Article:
Tom: They are both producers who were really ahead of their time, and they brought this alien quality to a lot of their artists which matched their characters. I think a lot of artists they worked with were very conscious as to how they wanted their record to sound and a running concept to go with.

TAS: You were signed to Heavenly before you'd ever played live — what was that courtship like with the label and how shocked were you when they "proposed" to you?

Tom: We'd been playing about four months of shows before we signed with Heavenly. Jeff Barrett at the label heard "Shelter Song" and proposed to release it as a single last November. We were all big fans of the label; they seemed to be one of the few who were actually involved in a lot of new music. So it's an honour to be part of their roster. It's like one big family.


TAS:  When you look back over the last six months, what events do you think were watershed moments in the evolution of Temples? Was there a particular moment when things really came into focus and you felt your confidence as a band soar?

Tom: We loved going to Paris for Record Store Day last spring with Heavenly. We all went over in this coach with the label, TOY, Stealing Sheep and Charlie Boyer & The Voyeurs. It was like a big school trip and amazing to be a part of. You don't really get those family values at record labels anymore. Playing at Reading and Leeds Festival was an experience too; we all used to go as kids to see our favourite bands, so it was strange being one of those for the weekend.

TAS: You're on the brink of your first North American tour — anything that you have planned in New York, odd places or things you'd like to do or see?

Tom: I think we're going to do as much exploring as possible, we're really excited to be playing such great places, Chicago, New York and Canada too. It's a world away from the Midlands.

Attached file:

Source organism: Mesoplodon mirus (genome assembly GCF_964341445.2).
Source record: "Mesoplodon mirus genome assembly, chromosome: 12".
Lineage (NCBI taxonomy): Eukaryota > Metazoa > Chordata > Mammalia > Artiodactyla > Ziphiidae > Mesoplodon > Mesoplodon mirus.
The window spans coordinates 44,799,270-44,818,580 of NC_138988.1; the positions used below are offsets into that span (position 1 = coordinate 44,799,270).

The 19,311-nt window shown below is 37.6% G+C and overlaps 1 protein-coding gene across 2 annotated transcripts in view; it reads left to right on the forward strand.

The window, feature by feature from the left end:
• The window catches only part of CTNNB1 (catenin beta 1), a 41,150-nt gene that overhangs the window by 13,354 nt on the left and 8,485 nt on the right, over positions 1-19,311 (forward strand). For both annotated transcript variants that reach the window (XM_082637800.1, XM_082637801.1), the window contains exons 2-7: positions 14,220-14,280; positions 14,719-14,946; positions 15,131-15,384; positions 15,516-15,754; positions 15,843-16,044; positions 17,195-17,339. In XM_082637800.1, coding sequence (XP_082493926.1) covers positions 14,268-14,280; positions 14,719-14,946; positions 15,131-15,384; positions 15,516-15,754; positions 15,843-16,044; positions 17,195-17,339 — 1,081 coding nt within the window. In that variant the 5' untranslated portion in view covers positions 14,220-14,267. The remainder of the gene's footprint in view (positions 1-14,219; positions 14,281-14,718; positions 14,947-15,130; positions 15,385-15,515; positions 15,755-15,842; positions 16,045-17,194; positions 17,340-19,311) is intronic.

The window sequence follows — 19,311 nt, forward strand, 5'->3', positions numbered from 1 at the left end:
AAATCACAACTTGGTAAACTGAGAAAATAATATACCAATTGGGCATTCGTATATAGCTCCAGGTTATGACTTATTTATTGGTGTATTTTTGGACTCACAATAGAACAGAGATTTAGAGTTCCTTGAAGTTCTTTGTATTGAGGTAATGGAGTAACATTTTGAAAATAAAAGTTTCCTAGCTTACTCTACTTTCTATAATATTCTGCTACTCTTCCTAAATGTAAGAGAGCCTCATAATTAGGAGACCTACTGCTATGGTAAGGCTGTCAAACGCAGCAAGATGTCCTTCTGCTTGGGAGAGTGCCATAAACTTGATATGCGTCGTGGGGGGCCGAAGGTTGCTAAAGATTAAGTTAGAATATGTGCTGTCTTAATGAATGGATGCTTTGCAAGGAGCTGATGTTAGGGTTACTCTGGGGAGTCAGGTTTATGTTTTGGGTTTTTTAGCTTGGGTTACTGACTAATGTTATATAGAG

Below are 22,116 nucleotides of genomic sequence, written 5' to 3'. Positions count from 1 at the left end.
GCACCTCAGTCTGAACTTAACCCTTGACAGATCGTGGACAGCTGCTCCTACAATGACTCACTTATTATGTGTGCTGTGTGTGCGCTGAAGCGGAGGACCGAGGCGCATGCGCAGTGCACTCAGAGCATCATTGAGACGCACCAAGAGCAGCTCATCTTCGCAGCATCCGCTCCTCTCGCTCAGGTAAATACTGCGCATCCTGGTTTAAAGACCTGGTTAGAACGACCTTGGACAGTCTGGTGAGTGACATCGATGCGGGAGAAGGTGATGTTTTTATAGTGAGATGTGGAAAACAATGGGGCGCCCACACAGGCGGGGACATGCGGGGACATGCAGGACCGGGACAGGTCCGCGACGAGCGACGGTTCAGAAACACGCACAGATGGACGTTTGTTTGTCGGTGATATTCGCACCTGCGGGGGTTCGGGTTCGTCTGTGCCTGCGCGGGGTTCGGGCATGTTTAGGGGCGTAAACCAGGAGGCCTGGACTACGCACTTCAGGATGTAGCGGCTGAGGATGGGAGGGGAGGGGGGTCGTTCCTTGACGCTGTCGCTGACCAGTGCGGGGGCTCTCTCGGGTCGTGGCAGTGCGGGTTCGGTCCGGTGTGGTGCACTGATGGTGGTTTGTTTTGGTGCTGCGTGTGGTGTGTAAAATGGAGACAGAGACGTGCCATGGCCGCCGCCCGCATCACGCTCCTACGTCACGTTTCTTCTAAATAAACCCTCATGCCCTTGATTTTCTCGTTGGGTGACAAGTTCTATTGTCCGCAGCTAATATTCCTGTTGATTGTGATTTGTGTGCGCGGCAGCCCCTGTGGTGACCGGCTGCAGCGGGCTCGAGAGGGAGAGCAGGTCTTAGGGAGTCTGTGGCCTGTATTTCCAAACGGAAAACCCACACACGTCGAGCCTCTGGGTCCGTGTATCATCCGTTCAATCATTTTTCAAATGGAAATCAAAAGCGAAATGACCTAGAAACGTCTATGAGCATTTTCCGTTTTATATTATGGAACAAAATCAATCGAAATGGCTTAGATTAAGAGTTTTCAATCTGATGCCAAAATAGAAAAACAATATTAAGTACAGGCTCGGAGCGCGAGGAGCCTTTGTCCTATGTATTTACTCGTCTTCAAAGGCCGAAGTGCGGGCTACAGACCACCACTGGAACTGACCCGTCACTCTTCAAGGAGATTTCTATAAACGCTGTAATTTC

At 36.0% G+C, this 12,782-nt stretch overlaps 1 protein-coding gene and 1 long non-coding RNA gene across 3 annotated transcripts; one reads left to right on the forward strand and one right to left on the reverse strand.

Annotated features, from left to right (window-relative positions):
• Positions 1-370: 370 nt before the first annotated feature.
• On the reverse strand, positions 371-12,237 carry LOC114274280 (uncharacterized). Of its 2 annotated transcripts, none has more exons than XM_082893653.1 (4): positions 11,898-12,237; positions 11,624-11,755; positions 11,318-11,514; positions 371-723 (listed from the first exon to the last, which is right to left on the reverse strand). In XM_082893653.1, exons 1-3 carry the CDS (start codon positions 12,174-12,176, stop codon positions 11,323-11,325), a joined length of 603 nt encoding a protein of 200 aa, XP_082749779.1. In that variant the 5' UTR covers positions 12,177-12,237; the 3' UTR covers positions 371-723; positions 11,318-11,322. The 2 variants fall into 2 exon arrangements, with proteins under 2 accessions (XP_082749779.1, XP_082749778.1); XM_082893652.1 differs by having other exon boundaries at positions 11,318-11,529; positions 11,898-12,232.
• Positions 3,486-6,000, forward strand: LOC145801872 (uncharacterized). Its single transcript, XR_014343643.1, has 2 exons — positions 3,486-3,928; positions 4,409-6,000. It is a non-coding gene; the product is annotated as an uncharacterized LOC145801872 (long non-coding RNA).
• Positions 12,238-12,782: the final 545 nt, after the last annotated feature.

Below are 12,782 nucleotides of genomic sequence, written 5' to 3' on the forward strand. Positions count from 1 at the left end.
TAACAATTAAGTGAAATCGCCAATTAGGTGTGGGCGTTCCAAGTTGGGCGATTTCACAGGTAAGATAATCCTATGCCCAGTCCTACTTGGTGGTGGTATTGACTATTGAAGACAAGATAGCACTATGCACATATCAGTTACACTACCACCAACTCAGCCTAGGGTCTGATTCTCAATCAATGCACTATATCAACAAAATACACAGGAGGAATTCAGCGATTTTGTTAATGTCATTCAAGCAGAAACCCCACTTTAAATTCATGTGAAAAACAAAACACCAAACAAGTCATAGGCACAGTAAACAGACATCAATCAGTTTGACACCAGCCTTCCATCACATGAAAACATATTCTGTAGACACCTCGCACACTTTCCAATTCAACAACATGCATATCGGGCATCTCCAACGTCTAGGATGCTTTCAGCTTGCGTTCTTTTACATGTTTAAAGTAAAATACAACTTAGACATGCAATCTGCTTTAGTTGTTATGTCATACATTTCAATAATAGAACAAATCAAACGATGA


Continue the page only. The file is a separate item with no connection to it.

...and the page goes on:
TAS:  Can you name three artists or albums that you think are essential touchstones in Temples' sound or spirit and why? And since you're from the Midlands, one band from the region that you feel deserves the same rapturous attention you're receiving?

The Byrds, Notorious Byrd Brothers: The Byrds are one of our favourite bands, they wrote pop songs like no other group. This record is really incredible, they started to get experimental, Moogs, tape loops, time signatures - it has this dark underlying tone all the way through it, yet they're still pop songs.

Pink Floyd, Saucerful Of Secrets: This is such an explorational album. The sound bridges the gap between Syd Barrett's departure and Gilmour's arrival, and in turn crosses between their pop sensibility and longer soundscapes.

Kraftwerk, Kraftwerk: Their debut is so different to everything else they ever recorded, there's a real organic aesthetic to it while still being synthesised.

Our favourite band from the Midlands is Traffic.


TAS:  It's very hard for young bands to have the kind of breakthrough you've experienced over the last year with champions like Johnny Marr or Noel Gallagher and others. What has been the most surreal — or silly — moment of this embryonic journey thus far?

Tom: It's all been very surreal, we haven't had time to think about it yet, which is probably for the best. Benicassim festival was amazing, we all had sun stroke and didn't expect to be playing in front of thousands of people. It was the loudest crowd we've ever had and a special moment for us. We were all cured by the end of the set.

TAS: What does 2014 look like for you?  

Tom: We're excited for our album to be released very early in 2014, then we're going to play as many shows as possible all year.


Remaining Temples North American Tour Dates

11/19 – Detroit, MI at The Loving Touch
11/20 – Toronto ON at The Legendary Horseshoe Tavern
11/21 – Montreal, QC at Le Petit Campus
11/22 – Allson, MA at Great Scott
11/23 – Philadelphia, PA at Kung Fu Necktie
11/25 – New York, NY at Bowery Ballroom
11/26 – Brooklyn, NY at Union Pool
11/27 – Washington, DC at DC 9